Phife Dawg's Family Releases a Statement After the A Tribe Called Quest Rapper Dies at 45

Illustration for article titled Phife Dawg's Family Releases a Statement After the A Tribe Called Quest Rapper Dies at 45

Early Wednesday, news broke that A Tribe Called Quest’s Phife Dawg had passed at age 45, with the likely cause owing to a long battle with diabetes, and a related kidney transplant from his wife in 2008. Now, the Queens rapper’s family has confirmed and released a statement via his publicist:

“We regret to share the news that on Tuesday March 22nd, 2016, Malik has passed away due to complications resulting from diabetes.

Malik was our loving husband, father, brother and friend. We love him dearly. How he impacted all our lives will never be forgotten. His love for music and sports was only surpassed by his love of God and family.”

Dion Liverpool, his manager, adds, “While I mourn the loss of my best friend and brother, I also will celebrate his incredible life and contribution to many people’s ears across the world. Even with all his success, I have never met a person as humble as he. He taught me that maintaining a positive attitude and outlook can conquer anything. Now my brother is resting in greatness. I’m honored to have crossed paths with him. Riddim Kidz 4eva.”

The family asks that their privacy be respected at this difficult time.

Phife, born Malik Taylor, formed A Tribe Called Quest with Q-Tip and Ali Shaheed Muhammad in 1988, which would pave a way for the jazz-influenced, alternative, Afrocentric East Coast rap of its collective Native Tongues in an era otherwise defined by street and gangster rap. The group would, of course, eventually became one of the most venerated and influential hip-hop groups of all time.


Phife had the lead verses on some of Tribe’s best known songs; on “Scenario,” from 1991's Low End Theory, he defined himself as such:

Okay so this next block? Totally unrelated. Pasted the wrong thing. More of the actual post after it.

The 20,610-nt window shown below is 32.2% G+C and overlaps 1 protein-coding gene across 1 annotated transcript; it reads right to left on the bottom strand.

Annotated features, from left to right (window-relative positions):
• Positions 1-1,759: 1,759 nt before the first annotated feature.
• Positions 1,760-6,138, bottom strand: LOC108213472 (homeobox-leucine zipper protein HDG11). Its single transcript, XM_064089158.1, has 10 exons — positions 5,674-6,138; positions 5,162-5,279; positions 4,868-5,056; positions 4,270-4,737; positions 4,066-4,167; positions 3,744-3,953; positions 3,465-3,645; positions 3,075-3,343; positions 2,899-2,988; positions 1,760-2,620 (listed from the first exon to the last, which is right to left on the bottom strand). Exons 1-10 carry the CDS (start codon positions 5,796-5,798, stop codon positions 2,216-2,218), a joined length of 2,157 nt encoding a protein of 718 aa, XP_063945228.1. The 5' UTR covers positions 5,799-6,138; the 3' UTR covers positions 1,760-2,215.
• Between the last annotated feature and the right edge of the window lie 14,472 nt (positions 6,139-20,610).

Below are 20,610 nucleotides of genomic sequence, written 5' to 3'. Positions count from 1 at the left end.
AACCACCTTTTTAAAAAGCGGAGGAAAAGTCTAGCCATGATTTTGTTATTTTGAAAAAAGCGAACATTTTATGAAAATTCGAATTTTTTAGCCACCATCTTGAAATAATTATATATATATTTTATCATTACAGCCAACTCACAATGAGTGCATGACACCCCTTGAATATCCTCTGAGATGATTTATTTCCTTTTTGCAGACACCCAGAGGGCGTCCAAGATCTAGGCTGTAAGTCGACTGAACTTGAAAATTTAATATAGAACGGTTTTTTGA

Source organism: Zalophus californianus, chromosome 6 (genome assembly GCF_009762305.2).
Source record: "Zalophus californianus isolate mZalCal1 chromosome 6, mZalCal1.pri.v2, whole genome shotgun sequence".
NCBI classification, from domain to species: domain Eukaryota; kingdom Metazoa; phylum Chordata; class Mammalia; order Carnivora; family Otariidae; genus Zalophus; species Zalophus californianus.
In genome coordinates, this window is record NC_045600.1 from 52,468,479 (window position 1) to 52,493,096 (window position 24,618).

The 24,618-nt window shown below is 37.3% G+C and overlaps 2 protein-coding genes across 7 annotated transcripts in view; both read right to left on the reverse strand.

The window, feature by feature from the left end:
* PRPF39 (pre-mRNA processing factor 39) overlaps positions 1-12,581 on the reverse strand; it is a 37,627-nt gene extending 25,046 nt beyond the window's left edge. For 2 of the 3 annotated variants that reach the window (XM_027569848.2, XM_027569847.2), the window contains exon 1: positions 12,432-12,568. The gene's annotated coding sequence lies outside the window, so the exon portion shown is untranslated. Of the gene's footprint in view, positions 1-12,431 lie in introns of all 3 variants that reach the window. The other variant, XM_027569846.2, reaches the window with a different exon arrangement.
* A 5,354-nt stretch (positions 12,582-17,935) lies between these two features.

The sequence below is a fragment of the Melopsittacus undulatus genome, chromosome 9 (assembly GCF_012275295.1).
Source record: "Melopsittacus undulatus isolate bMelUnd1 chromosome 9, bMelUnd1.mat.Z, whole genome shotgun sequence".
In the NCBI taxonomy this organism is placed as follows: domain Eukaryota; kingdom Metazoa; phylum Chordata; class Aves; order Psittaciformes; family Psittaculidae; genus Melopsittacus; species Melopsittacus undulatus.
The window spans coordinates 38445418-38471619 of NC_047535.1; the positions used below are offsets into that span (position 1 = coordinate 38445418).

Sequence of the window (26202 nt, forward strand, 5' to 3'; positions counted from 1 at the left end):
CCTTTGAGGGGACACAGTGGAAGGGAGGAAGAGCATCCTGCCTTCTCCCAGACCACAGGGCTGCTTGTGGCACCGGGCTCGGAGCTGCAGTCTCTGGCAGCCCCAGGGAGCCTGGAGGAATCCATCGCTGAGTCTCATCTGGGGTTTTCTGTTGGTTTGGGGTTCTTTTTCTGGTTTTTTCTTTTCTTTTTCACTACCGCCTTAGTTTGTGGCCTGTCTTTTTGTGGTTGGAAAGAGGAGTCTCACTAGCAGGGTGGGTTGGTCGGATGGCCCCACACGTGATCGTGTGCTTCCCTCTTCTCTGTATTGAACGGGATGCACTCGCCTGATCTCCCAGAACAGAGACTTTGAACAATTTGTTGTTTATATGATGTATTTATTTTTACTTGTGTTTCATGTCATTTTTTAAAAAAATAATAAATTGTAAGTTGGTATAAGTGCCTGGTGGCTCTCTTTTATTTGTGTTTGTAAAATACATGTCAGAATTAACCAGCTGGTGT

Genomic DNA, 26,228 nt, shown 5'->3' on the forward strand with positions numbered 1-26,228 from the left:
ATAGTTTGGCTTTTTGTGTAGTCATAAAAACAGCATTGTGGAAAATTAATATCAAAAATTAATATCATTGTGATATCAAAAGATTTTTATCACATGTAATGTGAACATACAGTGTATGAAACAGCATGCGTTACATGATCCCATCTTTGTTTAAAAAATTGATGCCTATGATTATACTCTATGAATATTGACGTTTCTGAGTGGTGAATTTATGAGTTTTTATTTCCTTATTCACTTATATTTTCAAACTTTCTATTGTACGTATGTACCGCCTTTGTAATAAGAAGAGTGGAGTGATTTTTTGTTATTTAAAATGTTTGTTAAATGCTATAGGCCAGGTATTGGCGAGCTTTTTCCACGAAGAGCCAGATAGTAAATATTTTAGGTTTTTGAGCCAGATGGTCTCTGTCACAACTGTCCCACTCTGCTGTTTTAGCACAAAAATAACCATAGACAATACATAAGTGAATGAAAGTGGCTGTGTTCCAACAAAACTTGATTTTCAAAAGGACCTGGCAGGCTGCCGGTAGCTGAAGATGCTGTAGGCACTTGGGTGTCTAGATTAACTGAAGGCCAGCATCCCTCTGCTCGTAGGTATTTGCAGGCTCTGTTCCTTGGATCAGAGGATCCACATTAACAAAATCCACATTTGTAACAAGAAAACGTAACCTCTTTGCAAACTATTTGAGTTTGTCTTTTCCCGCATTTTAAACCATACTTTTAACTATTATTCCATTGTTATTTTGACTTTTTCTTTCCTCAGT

I’m all that and then some, short, dark, and handsome

Bust a nut inside your eye to show you where I come from

I’m vexed, fuming, I’ve had it up to here

My days of paying dues are over, acknowledge me as in there (Yeah!)

On one of Phife’s most famous lyrics, from 1993's “Electric Relaxation,” he presented himself as a smooth seducer:

I like ‘em brown, yellow, Puerto Rican or Haitian

Name is Phife Dawg from the Zulu Nation

Told you in the jam that we can get down

Now let’s knock the boots like the group H-Town

Phife Dawg is survived by his family, musical brothers, and legions of fans around the world.

Image via AP


I'm Knitting a Sweater

Damn. In addition to his rhymes watching Beats, Rhymes & Life gave me an new level of respect for Phife. There’s a scene he and his wife are in their kitchen and talk about their struggles with his health. She also talked about wanting to squash the beef between him and Q, while not wanting to push him do to something he wasn’t ready for or didn’t want to do. They just seemed like such a solid couple with a great respect for each other.

My heart goes out to her and their whole family.

Microphone check, 1, 2, what is this?